Gazing toward each other across the centuries in front of a luminous landscape (the earliest landscape background in Italian Renaissance portaiture) are Federico da Montefeltro, powerful ruler of the city-state of Urbino, and his young wife, Battista Sforza. These paintings were probably intended to be hinged together to form a diptych. On the back of the panels Piero della Francesca painted the couple set in allegorical landscapes, sitting on triumphal chariots. These are Piero’s only known portraits. He depicts the sitters in absolute profile—painted versions of a Renaissance medal, as was the fashion at the time. Both realistic and idealized, each profile is held within a perfectly drawn outline. Dressed in bright red court clothes and hat of state, Federico is shown warts and all, with skin blemishes and a hook nose damaged in a tournament. The same incident badly disfigured the right side of his face, which Piero has diplomatically hidden from view. Despite the realism of her exquisite coiffure, brocaded dress, and glinting string of pearls, Battista’s face itself has an unearthly quality. It may be that Piero took her likeness from her death mask, for Battista died young. She married Federico when she was 14, and after producing eight daughters in 11 years, she offered her life to God in exchange for a son. In 1472 the longed-for son was born; six months later Battista died of pneumonia. Although scholars still debate the dating of this double portrait (in the Uffizi), it is likely that it is one of the works that Federico commissioned as a memorial to his wife. (Jude Welton)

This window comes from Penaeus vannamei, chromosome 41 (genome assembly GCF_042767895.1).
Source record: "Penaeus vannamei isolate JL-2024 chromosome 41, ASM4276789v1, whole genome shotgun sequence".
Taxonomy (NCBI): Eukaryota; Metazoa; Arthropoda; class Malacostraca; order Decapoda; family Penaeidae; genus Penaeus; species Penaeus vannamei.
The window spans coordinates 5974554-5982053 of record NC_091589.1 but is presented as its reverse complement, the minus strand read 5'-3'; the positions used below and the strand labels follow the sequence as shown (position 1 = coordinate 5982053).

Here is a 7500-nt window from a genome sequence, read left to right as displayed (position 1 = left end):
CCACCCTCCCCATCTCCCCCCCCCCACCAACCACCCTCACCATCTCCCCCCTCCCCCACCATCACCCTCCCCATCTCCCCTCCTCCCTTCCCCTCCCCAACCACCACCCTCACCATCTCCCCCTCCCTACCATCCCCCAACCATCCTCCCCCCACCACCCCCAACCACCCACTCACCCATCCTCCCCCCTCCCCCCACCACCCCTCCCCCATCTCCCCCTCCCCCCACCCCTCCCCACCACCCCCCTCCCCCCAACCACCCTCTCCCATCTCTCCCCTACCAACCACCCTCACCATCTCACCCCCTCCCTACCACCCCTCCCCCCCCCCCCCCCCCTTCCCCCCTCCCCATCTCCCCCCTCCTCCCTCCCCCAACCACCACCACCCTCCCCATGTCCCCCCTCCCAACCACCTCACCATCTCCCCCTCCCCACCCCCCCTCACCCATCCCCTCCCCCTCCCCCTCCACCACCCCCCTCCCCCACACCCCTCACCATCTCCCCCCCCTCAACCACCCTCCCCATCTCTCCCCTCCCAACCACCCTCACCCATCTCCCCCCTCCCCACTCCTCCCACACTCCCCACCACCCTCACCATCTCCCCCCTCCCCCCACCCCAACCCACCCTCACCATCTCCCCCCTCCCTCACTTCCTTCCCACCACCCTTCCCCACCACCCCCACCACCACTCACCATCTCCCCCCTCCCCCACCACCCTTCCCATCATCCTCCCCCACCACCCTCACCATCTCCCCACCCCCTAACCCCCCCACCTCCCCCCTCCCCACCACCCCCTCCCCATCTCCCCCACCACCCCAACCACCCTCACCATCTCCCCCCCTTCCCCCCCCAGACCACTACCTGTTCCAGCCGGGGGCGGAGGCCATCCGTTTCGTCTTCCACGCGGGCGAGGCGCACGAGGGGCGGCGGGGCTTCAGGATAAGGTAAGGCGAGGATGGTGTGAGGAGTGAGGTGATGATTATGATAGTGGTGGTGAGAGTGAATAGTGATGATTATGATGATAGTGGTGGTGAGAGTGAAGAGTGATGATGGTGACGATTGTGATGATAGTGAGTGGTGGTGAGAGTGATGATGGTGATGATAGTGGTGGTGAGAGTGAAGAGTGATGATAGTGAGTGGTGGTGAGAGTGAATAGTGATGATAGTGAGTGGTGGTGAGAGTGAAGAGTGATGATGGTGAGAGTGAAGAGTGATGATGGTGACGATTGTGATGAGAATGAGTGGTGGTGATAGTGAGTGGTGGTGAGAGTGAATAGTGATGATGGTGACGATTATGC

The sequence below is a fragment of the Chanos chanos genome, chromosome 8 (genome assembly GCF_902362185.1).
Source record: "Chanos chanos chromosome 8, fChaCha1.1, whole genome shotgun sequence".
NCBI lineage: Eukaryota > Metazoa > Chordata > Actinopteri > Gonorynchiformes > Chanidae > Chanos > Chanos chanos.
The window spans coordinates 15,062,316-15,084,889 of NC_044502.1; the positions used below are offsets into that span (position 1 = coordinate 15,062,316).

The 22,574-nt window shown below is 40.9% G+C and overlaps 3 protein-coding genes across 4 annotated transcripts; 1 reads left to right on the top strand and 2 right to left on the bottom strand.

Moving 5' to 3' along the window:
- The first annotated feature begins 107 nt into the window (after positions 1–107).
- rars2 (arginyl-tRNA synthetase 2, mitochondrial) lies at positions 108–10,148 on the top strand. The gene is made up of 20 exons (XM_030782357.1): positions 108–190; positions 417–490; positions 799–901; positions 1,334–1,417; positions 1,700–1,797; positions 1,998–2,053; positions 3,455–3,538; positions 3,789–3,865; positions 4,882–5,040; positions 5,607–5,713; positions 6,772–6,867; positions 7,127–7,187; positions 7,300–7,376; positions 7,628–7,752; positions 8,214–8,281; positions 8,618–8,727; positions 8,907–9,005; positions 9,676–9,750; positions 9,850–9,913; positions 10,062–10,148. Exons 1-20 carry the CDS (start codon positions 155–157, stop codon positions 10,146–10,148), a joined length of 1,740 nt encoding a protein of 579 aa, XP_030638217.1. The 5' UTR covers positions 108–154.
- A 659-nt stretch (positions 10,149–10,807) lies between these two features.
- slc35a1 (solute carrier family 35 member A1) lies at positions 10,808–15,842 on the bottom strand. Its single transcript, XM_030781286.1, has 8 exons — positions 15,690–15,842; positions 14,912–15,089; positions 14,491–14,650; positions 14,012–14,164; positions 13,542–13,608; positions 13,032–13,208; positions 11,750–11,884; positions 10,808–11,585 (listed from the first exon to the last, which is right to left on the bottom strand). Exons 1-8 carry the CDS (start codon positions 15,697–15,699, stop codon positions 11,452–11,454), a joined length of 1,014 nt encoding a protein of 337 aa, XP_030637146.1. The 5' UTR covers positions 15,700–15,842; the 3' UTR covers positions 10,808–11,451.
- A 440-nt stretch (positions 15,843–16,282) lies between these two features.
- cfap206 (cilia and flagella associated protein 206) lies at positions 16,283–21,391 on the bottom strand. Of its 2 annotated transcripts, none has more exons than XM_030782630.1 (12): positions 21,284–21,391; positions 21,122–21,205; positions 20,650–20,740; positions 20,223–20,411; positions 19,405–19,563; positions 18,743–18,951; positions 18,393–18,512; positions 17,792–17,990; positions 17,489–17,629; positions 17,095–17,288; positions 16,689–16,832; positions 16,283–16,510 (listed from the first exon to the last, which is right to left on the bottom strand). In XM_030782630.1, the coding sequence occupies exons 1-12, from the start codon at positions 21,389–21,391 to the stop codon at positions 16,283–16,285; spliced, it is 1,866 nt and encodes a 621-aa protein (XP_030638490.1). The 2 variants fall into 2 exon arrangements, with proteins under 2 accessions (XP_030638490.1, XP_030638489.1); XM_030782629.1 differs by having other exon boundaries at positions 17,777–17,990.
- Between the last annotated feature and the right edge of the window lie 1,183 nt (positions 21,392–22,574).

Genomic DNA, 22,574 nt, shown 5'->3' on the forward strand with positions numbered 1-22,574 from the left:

• St. Augustine in the Cell (1490–94)